An EU resident visits the website of a U.S. company and signs up to join its weekly newsletter. The EU resident provides her name, email address, and home address. The company does not market its goods or services to residents in the EU, nor does it have a regional office, subsidiary, or sales representative in the EU. Furthermore, it does not monitor (see discussion on monitoring below) the behavior of EU residents. The U.S. company is not targeting its goods or services to EU residents and is not subject to the GDPR.
A bank in the United States has customers who are German citizens but reside in the United States. The bank directs all of its services to customers in the United States and has no presence in the European Union. The bank is not targeting EU residents and is not subject to the GDPR.
A website owned by a Boston-based company, with its servers and IT personnel in the United States, offers services for the creation, printing, and shipping of family photo albums. The website is available in English, French, Dutch and German. Payment can be made in euros and sterling. The printed products can be shipped to Europe. The company is subject to the GDPR because accepting euros, offering delivery to the EU, and presenting the website in languages spoken in the EU would meet the EDPB’s definition of “targeting” EU residents.
A university in New Hampshire allows prospective students to apply for admission on its website. Admission is open to any student with the sufficient level of education and English language skills. The university does not market the program to EU residents and only takes payment in U.S. dollars. An EU resident applies to the program and submits her personal information through the website. The university is not subject to the GDPR because none of its activities fall within the definition of “targeting” individuals in the EU.
Same fact pattern as above, but the university partners with an EU university or hires a study abroad company to market its program in the EU. The GDPR applies because the university is now targeting EU residents by advertising its program in the EU.
Monitoring the behavior of EU residents
Even if an organization outside the EU does not offer goods or services to EU residents, it may be subject to the GDPR if it “monitors” the behavior of individuals in the EU. “Monitoring” includes not only tracking user behavior online through cookies and other technologies, but also geo-location activities, CCTV, online surveys, and others. However, monitoring alone will not necessarily trigger the GDPR. According to the guidance, monitoring implies that the organization “has a specific purpose in mind for the collection and subsequent reuse of the relevant data about an individual’s behavior within the EU.”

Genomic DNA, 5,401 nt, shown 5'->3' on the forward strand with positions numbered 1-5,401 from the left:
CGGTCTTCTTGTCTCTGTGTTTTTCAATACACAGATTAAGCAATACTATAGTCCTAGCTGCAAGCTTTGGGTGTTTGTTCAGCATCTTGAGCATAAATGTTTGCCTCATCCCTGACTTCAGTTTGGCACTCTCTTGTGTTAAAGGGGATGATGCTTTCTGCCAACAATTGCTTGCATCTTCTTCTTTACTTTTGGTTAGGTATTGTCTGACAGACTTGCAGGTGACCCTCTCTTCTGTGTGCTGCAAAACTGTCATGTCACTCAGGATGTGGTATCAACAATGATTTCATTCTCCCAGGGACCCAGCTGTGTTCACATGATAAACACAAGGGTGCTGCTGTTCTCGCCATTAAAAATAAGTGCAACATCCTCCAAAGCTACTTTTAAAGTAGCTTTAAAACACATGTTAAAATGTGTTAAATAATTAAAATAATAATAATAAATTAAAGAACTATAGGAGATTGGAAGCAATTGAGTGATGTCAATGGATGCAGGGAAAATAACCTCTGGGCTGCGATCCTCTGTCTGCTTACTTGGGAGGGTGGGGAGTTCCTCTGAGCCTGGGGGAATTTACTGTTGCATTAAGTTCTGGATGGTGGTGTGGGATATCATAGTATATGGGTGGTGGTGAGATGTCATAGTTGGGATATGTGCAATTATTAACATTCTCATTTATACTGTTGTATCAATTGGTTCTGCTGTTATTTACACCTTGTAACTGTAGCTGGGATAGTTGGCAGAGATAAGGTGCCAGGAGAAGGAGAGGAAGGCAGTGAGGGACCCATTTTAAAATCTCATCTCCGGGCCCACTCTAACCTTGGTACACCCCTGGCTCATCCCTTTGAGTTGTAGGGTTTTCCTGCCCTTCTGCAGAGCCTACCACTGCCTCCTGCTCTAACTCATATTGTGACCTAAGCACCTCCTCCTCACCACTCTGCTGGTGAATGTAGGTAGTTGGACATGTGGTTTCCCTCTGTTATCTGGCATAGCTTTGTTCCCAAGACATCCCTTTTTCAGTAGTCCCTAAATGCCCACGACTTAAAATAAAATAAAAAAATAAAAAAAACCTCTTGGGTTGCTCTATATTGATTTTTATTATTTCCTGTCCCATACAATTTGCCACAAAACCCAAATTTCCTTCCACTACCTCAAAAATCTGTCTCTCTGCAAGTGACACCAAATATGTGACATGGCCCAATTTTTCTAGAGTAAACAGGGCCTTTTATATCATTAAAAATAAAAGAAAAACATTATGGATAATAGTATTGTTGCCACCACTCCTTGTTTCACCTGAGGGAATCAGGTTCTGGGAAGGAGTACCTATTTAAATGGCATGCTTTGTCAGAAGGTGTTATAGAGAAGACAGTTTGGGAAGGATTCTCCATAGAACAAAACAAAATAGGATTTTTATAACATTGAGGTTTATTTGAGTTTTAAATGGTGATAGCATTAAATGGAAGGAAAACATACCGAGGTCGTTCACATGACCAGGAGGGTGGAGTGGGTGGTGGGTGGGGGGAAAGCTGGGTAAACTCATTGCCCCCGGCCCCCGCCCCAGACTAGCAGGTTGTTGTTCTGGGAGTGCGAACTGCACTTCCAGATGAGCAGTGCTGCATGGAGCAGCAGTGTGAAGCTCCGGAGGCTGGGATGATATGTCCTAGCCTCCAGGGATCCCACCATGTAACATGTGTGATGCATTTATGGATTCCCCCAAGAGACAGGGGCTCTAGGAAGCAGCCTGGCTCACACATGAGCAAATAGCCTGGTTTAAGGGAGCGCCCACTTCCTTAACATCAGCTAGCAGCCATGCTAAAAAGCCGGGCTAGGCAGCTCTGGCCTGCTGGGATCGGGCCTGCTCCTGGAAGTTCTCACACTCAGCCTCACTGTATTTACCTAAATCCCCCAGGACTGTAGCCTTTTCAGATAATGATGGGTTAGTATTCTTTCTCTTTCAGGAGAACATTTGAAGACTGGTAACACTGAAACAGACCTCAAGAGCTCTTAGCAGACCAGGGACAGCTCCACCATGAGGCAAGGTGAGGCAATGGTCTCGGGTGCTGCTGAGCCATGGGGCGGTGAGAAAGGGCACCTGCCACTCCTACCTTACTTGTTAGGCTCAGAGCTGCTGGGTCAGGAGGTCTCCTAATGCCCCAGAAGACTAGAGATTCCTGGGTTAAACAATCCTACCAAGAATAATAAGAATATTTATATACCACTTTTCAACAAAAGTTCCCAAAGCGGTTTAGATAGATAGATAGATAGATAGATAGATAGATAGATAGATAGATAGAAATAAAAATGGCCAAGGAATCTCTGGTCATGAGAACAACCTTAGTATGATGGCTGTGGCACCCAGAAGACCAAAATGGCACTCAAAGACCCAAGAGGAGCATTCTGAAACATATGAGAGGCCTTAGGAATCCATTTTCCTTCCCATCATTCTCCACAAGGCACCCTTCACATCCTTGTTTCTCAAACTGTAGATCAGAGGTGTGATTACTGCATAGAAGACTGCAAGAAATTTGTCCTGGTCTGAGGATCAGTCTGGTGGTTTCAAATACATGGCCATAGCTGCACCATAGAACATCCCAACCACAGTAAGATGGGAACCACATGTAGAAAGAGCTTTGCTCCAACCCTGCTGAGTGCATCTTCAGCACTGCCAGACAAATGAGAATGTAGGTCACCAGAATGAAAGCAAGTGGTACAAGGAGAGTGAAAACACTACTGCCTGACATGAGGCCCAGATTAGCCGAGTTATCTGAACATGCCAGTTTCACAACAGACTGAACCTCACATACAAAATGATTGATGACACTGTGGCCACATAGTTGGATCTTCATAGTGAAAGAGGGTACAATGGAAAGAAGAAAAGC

A company in the United States provides advice to retailers about customer shopping trends by tracking customer movements via Wi-Fi throughout shopping centers. The company is advising a French shopping mall and collects the geo-location information of French shoppers through their smart phones. The company uses this information to build a shopping profile of each customer. The U.S. company is subject to the GDPR. The tracking of geo-location and subsequent profiling constitutes “monitoring” under the GDPR.
A U.S. company uses an analytics tool on its website to track visitors’ behavior—e.g., length of visit, pages visited, content viewed, etc. It does not market its good or services to EU residents, but it collects data from EU residents when they visit the website. The company does not include EU resident data in the analysis and profiling that results from the processing of its analytic data. Although the company engages in monitoring, the GDPR will not apply if the company does not reuse the EU residents’ data in a profile or behavioral analysis.
The EDPB provides valuable guidance regarding the “targeting” and “monitoring” of EU residents by organizations outside the EU. U.S. organizations with EU resident data will need to analyze their data processing activities to determine whether they fall within the GDPR’s territorial scope. In addition to the GDPR, EU member state law and the EU’s ePrivacy Directive may apply to your organization’s processing of EU resident data.
The EDPB’s guidance on the GDPR’s territorial scope is open for public comment until January 18, 2019.
Eric Langland is an attorney at Bernstein Shur. His practice focuses on helping organizations build data privacy programs and comply with data privacy laws. Previously, he was the privacy officer and in-house counsel for a large German company’s operations in the United States. He holds the International Association of Privacy Professionals’ CIPP/E and CIPP/US certifications.